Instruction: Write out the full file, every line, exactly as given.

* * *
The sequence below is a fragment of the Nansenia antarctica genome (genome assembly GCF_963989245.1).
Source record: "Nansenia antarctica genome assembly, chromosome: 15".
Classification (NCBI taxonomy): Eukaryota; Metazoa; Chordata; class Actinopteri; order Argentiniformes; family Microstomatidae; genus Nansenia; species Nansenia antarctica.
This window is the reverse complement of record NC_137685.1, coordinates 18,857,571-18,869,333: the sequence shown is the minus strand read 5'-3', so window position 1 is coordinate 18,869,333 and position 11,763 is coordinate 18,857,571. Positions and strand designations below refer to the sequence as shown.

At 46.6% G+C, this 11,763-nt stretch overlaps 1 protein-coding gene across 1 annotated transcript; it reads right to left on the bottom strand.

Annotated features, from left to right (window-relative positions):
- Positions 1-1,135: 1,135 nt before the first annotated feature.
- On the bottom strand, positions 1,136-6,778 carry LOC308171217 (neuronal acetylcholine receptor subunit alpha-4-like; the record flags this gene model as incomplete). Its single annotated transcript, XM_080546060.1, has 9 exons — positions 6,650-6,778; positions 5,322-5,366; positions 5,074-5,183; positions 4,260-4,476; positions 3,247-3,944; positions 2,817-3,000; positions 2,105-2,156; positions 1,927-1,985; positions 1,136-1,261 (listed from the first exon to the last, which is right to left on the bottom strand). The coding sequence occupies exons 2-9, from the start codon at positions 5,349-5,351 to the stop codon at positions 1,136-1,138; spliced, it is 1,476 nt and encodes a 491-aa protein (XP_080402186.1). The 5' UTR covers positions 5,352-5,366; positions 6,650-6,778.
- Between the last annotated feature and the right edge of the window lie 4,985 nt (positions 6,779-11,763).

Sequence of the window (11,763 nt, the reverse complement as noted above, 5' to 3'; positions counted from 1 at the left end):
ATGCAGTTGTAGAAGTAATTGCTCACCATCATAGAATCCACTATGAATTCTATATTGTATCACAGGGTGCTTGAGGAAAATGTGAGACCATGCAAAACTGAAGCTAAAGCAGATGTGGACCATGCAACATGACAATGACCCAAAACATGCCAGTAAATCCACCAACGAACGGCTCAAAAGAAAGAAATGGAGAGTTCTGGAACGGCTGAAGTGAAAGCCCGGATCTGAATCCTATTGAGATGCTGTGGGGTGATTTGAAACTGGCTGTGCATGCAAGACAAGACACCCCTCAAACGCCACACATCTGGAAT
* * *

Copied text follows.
The sequence below is a fragment of the Nansenia antarctica genome (genome assembly GCF_963989245.1).
Source record: "Nansenia antarctica genome assembly, chromosome: 15".
Classification (NCBI taxonomy): Eukaryota; Metazoa; Chordata; class Actinopteri; order Argentiniformes; family Microstomatidae; genus Nansenia; species Nansenia antarctica.
This window is the reverse complement of record NC_137685.1, coordinates 18,857,571-18,869,333: the sequence shown is the minus strand read 5'-3', so window position 1 is coordinate 18,869,333 and position 11,763 is coordinate 18,857,571. Positions and strand designations below refer to the sequence as shown.

At 46.6% G+C, this 11,763-nt stretch overlaps 1 protein-coding gene across 1 annotated transcript; it reads right to left on the bottom strand.

Annotated features, from left to right (window-relative positions):
- Positions 1-1,135: 1,135 nt before the first annotated feature.
- On the bottom strand, positions 1,136-6,778 carry LOC308171217 (neuronal acetylcholine receptor subunit alpha-4-like; the record flags this gene model as incomplete). Its single annotated transcript, XM_080546060.1, has 9 exons — positions 6,650-6,778; positions 5,322-5,366; positions 5,074-5,183; positions 4,260-4,476; positions 3,247-3,944; positions 2,817-3,000; positions 2,105-2,156; positions 1,927-1,985; positions 1,136-1,261 (listed from the first exon to the last, which is right to left on the bottom strand). The coding sequence occupies exons 2-9, from the start codon at positions 5,349-5,351 to the stop codon at positions 1,136-1,138; spliced, it is 1,476 nt and encodes a 491-aa protein (XP_080402186.1). The 5' UTR covers positions 5,352-5,366; positions 6,650-6,778.
- Between the last annotated feature and the right edge of the window lie 4,985 nt (positions 6,779-11,763).

Sequence of the window (11,763 nt, the reverse complement as noted above, 5' to 3'; positions counted from 1 at the left end):
ATGCAGTTGTAGAAGTAATTGCTCACCATCATAGAATCCACTATGAATTCTATATTGTATCACAGGGTGCTTGAGGAAAATGTGAGACCATGCAAAACTGAAGCTAAAGCAGATGTGGACCATGCAACATGACAATGACCCAAAACATGCCAGTAAATCCACCAACGAACGGCTCAAAAGAAAGAAATGGAGAGTTCTGGAACGGCTGAAGTGAAAGCCCGGATCTGAATCCTATTGAGATGCTGTGGGGTGATTTGAAACTGGCTGTGCATGCAAGACAAGACACCCCTCAAACGCCACACATCTGGAAT